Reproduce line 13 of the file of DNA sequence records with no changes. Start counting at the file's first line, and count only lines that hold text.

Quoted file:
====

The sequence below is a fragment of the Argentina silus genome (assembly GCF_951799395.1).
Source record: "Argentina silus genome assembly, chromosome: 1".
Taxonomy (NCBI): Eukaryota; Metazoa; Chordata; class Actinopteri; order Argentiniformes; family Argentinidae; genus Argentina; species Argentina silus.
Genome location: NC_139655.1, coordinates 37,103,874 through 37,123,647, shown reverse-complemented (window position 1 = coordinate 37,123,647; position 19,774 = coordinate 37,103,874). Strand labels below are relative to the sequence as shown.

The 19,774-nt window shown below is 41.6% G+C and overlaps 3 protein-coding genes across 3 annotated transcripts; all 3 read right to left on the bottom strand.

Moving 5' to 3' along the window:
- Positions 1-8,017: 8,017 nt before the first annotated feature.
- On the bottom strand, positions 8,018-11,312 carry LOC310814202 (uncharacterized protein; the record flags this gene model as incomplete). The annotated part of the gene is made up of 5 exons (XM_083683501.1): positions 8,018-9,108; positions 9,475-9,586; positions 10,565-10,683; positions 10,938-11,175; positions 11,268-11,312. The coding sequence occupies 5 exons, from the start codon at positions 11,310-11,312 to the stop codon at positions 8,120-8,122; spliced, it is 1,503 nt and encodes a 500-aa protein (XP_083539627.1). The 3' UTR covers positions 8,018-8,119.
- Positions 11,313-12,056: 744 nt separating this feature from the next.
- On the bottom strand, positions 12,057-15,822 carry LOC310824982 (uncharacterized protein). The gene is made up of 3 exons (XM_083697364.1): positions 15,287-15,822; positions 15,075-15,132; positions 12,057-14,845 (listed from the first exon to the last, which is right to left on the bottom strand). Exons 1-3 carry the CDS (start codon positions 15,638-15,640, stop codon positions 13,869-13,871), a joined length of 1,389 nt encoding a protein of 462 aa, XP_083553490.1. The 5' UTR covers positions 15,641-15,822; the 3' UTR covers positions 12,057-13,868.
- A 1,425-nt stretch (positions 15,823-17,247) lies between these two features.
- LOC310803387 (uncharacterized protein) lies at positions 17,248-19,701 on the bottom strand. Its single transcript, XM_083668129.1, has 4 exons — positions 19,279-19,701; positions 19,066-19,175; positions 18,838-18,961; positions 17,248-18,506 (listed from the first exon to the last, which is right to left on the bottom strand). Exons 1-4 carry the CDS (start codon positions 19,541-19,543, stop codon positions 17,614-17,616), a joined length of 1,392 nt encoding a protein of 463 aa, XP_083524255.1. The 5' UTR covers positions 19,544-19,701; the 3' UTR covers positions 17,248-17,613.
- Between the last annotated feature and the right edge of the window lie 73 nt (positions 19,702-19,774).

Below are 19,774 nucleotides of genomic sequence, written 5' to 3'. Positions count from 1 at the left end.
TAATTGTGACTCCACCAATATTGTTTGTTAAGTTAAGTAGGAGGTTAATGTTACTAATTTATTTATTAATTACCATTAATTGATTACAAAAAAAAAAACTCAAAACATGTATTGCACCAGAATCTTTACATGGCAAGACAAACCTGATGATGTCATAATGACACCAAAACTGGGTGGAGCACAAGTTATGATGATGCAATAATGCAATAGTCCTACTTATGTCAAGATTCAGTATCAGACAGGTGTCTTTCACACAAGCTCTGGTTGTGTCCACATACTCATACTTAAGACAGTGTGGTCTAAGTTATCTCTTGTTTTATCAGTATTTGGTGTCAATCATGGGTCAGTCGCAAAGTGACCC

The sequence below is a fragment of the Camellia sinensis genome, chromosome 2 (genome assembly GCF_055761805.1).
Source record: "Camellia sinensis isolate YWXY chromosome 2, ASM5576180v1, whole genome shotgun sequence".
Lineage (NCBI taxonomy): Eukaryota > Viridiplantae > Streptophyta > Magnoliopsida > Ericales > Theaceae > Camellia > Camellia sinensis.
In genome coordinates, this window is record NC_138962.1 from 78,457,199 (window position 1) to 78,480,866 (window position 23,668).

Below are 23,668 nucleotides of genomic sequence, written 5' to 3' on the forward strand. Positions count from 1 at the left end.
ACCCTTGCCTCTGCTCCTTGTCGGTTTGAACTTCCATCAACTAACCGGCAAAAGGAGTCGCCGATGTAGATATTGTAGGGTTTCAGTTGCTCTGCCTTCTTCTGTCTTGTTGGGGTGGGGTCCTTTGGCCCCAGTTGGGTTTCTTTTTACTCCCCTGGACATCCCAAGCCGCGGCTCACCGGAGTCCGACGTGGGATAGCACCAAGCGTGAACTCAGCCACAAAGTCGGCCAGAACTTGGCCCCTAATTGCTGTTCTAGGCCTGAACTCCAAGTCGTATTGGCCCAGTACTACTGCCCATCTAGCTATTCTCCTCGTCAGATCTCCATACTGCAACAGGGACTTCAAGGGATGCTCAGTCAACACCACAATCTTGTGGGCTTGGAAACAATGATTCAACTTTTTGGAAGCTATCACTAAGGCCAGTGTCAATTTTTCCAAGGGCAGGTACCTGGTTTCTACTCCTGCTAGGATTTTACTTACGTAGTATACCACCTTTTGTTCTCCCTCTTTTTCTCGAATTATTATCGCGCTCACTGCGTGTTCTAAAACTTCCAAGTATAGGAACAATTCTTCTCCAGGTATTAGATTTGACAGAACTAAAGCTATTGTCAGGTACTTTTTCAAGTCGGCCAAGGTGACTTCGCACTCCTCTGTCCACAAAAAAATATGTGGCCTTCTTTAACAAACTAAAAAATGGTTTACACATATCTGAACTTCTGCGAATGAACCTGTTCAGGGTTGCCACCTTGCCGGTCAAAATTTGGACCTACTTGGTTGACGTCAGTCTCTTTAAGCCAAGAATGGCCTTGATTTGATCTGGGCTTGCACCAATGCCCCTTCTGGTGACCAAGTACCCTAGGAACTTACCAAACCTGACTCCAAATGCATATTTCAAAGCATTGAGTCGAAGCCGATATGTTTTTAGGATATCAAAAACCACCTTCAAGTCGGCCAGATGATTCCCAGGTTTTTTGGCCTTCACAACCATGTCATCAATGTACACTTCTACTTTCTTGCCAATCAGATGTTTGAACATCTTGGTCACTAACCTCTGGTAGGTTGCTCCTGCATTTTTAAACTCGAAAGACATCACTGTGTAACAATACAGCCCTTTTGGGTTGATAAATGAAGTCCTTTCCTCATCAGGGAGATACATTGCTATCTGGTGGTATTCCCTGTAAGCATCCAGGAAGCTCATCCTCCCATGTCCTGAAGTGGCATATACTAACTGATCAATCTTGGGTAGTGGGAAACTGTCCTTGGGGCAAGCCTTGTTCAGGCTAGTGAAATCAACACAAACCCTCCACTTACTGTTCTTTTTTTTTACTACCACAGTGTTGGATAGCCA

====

- Between the last annotated feature and the right edge of the window lie 73 nt (positions 19,702-19,774).